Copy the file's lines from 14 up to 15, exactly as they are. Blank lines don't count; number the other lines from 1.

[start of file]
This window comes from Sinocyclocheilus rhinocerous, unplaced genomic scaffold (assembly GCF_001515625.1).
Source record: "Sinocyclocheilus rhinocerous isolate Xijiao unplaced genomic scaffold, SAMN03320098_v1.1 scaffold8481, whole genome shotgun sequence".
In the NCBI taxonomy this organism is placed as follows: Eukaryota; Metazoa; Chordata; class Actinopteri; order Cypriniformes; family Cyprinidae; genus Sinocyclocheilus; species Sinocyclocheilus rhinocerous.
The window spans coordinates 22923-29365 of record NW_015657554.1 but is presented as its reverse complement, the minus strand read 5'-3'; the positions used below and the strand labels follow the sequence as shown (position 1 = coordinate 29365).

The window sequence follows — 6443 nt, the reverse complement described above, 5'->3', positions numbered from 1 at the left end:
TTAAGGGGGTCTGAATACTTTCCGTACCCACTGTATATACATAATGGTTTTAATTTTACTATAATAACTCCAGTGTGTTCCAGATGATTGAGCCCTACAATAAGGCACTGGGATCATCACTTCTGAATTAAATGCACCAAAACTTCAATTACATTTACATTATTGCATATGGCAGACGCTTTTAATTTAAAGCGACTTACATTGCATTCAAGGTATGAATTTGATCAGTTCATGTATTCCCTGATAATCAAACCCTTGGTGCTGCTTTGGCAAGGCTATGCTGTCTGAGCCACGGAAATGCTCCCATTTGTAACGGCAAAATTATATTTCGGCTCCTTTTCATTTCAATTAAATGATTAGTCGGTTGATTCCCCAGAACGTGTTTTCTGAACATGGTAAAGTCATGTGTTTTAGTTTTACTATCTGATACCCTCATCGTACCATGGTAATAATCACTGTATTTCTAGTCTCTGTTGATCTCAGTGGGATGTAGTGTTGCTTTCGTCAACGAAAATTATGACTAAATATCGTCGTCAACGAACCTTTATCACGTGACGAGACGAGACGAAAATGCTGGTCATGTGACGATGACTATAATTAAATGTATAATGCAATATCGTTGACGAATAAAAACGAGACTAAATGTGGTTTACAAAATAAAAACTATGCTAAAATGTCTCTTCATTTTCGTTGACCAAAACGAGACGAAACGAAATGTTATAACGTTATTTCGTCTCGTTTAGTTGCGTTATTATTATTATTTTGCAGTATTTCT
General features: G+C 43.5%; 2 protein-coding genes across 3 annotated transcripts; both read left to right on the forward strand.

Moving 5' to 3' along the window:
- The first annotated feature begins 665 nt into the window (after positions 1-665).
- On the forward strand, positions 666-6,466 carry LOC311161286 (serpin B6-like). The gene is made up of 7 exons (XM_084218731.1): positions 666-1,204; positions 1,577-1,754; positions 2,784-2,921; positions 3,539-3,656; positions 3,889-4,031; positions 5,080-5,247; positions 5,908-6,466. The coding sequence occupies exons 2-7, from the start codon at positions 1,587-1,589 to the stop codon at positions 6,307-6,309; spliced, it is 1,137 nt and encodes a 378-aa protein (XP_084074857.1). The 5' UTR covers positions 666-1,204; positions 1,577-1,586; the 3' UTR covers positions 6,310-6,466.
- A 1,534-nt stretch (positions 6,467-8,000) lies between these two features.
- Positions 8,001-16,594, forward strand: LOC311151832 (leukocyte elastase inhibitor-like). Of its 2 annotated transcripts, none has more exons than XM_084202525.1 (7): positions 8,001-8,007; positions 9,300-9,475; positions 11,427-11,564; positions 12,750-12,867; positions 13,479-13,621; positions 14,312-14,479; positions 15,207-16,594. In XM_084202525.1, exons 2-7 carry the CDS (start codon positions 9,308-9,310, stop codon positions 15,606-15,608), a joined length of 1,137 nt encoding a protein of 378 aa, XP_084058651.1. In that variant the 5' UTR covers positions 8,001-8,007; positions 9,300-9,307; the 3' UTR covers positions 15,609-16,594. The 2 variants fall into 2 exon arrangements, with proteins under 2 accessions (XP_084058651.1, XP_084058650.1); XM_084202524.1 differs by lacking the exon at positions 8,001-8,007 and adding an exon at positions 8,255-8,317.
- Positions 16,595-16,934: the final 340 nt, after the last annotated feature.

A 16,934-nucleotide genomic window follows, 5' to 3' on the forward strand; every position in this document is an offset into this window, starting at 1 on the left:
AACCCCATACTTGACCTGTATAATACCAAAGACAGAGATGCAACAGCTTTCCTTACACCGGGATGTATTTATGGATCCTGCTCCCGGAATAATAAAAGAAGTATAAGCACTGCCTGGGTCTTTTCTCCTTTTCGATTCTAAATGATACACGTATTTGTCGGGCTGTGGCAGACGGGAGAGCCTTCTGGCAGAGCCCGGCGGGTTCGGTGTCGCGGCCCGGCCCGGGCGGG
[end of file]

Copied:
A 16,934-nucleotide genomic window follows, 5' to 3' on the forward strand; every position in this document is an offset into this window, starting at 1 on the left:
AACCCCATACTTGACCTGTATAATACCAAAGACAGAGATGCAACAGCTTTCCTTACACCGGGATGTATTTATGGATCCTGCTCCCGGAATAATAAAAGAAGTATAAGCACTGCCTGGGTCTTTTCTCCTTTTCGATTCTAAATGATACACGTATTTGTCGGGCTGTGGCAGACGGGAGAGCCTTCTGGCAGAGCCCGGCGGGTTCGGTGTCGCGGCCCGGCCCGGGCGGG